‘The money has been offered with no strings attached,’ says James Hogan, president and chief executive. ‘We have been told to take the airline forward on a purely profit-driven commercial basis, which has been a major criticism of the business in the past.’ The funds, which will help to alleviate the airline’s short-term debt, will be drawn down in two instalments, starting with an initial BD 45 million ($115 million) tranche.

Gulf Air is reported to have amassed total debts of BD 304 million ($800 million). The shareholders have agreed to indefinitely roll over the airline’s existing BD 56 million ($147 million) sovereign debt. The airline’s present financial difficulties worsened when Qatar, its fourth state backer, announced its intention to withdraw its financial backing in May.

The carrier is planning to beef up its regional operations and open up new long-haul routes. ‘We intend to get more network productivity out of our routes in the Middle East, either by nurturing our existing traffic or by enhancing other elements of our service such as business travel within the region,’ says Hogan.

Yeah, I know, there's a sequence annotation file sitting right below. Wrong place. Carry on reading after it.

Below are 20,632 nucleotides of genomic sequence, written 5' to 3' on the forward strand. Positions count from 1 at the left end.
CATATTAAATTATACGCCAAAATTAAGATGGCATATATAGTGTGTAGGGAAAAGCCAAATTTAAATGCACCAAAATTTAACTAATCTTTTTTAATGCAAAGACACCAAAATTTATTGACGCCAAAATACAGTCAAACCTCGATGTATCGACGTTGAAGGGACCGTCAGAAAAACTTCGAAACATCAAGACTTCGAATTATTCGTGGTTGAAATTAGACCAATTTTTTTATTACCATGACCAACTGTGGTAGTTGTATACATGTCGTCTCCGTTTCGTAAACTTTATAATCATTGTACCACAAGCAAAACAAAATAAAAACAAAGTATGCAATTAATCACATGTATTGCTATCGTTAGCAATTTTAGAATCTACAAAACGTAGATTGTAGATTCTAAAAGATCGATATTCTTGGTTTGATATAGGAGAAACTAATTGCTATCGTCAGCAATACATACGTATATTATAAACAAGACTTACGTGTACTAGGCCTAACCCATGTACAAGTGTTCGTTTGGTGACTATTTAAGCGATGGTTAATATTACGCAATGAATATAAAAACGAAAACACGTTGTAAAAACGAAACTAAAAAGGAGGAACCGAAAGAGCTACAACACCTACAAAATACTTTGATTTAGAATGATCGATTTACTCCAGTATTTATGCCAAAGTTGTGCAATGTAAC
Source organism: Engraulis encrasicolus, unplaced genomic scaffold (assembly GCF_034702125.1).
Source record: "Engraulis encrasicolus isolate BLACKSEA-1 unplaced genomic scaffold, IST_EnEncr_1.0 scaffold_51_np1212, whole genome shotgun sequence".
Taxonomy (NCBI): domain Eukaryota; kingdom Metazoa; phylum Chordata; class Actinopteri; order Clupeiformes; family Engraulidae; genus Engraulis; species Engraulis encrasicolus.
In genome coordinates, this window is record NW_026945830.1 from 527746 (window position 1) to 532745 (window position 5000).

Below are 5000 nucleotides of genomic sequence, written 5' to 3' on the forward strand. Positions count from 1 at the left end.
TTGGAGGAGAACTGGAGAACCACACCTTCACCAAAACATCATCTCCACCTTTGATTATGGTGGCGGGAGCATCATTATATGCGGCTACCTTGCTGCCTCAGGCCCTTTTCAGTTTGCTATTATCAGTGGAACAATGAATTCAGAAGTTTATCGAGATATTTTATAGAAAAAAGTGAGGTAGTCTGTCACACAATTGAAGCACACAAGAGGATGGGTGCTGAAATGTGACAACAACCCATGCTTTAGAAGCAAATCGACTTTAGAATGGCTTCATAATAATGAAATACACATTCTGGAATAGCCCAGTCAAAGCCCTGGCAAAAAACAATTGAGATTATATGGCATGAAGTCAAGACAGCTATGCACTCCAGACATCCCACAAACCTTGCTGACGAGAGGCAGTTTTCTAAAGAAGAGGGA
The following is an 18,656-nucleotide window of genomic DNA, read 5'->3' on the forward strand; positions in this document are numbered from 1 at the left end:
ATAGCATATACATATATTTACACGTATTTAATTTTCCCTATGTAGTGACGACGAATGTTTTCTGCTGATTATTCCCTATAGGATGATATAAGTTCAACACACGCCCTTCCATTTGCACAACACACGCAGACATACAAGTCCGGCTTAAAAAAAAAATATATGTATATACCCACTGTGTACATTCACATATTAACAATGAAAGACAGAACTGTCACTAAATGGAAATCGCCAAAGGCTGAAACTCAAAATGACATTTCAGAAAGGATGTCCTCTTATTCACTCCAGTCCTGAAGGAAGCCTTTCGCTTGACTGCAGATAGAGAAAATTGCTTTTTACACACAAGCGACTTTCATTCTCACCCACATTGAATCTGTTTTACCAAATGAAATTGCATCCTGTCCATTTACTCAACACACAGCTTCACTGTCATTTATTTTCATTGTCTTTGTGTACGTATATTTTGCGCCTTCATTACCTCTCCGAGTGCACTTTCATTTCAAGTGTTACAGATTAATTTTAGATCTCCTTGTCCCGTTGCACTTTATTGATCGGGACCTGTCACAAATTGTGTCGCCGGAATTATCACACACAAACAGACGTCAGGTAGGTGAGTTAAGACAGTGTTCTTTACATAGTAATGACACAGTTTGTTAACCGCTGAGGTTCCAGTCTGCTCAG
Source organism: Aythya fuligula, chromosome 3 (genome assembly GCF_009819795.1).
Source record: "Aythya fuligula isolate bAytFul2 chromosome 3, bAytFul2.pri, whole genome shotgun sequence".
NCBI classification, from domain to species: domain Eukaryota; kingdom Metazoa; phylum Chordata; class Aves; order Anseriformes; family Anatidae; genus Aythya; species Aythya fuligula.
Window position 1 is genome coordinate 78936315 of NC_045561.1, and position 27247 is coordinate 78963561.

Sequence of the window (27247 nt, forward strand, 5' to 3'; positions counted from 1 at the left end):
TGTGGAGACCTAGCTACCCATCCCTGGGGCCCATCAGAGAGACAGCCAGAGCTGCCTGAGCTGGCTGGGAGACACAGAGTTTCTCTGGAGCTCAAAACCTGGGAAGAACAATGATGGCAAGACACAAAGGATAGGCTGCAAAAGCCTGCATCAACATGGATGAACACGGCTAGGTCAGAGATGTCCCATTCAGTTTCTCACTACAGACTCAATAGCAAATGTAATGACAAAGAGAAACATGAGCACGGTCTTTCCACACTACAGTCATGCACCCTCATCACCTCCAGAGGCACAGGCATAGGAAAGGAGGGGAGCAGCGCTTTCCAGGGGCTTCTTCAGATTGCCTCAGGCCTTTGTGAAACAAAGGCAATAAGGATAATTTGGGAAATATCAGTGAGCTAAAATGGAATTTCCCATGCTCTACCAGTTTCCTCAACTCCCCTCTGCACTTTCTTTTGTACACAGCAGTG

The restructuring will also require a rethink of the airline’s existing fleet structure, which is based on mostly wide-bodied aircraft. Talks are under way with a number of manufacturers for the acquisition of smaller regional and business jets that are more in line with its new business plan.